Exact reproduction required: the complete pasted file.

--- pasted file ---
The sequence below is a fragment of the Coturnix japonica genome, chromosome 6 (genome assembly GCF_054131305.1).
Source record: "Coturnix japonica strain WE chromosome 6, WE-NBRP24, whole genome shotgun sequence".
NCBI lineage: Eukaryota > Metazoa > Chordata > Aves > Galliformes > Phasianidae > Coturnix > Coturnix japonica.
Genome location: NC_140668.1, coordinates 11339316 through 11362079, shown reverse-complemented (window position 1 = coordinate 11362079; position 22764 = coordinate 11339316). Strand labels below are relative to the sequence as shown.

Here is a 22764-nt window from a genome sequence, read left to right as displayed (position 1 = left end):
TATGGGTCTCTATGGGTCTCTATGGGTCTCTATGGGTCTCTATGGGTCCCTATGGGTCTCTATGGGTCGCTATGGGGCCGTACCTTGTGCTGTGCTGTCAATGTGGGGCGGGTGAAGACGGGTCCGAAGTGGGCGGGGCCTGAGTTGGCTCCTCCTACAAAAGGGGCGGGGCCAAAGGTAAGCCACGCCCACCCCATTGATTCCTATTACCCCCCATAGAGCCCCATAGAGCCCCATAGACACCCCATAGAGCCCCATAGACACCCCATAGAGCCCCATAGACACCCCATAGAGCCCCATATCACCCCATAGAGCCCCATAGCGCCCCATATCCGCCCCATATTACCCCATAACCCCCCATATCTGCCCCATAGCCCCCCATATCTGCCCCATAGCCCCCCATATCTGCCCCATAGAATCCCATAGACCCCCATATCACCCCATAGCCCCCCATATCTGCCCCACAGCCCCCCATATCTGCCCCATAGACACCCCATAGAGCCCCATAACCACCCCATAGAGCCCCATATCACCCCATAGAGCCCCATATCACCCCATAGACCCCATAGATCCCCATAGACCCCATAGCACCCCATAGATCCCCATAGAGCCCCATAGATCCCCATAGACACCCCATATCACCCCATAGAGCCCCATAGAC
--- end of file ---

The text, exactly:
The sequence below is a fragment of the Coturnix japonica genome, chromosome 6 (genome assembly GCF_054131305.1).
Source record: "Coturnix japonica strain WE chromosome 6, WE-NBRP24, whole genome shotgun sequence".
NCBI lineage: Eukaryota > Metazoa > Chordata > Aves > Galliformes > Phasianidae > Coturnix > Coturnix japonica.
Genome location: NC_140668.1, coordinates 11339316 through 11362079, shown reverse-complemented (window position 1 = coordinate 11362079; position 22764 = coordinate 11339316). Strand labels below are relative to the sequence as shown.

Here is a 22764-nt window from a genome sequence, read left to right as displayed (position 1 = left end):
TATGGGTCTCTATGGGTCTCTATGGGTCTCTATGGGTCTCTATGGGTCCCTATGGGTCTCTATGGGTCGCTATGGGGCCGTACCTTGTGCTGTGCTGTCAATGTGGGGCGGGTGAAGACGGGTCCGAAGTGGGCGGGGCCTGAGTTGGCTCCTCCTACAAAAGGGGCGGGGCCAAAGGTAAGCCACGCCCACCCCATTGATTCCTATTACCCCCCATAGAGCCCCATAGAGCCCCATAGACACCCCATAGAGCCCCATAGACACCCCATAGAGCCCCATAGACACCCCATAGAGCCCCATATCACCCCATAGAGCCCCATAGCGCCCCATATCCGCCCCATATTACCCCATAACCCCCCATATCTGCCCCATAGCCCCCCATATCTGCCCCATAGCCCCCCATATCTGCCCCATAGAATCCCATAGACCCCCATATCACCCCATAGCCCCCCATATCTGCCCCACAGCCCCCCATATCTGCCCCATAGACACCCCATAGAGCCCCATAACCACCCCATAGAGCCCCATATCACCCCATAGAGCCCCATATCACCCCATAGACCCCATAGATCCCCATAGACCCCATAGCACCCCATAGATCCCCATAGAGCCCCATAGATCCCCATAGACACCCCATATCACCCCATAGAGCCCCATAGAC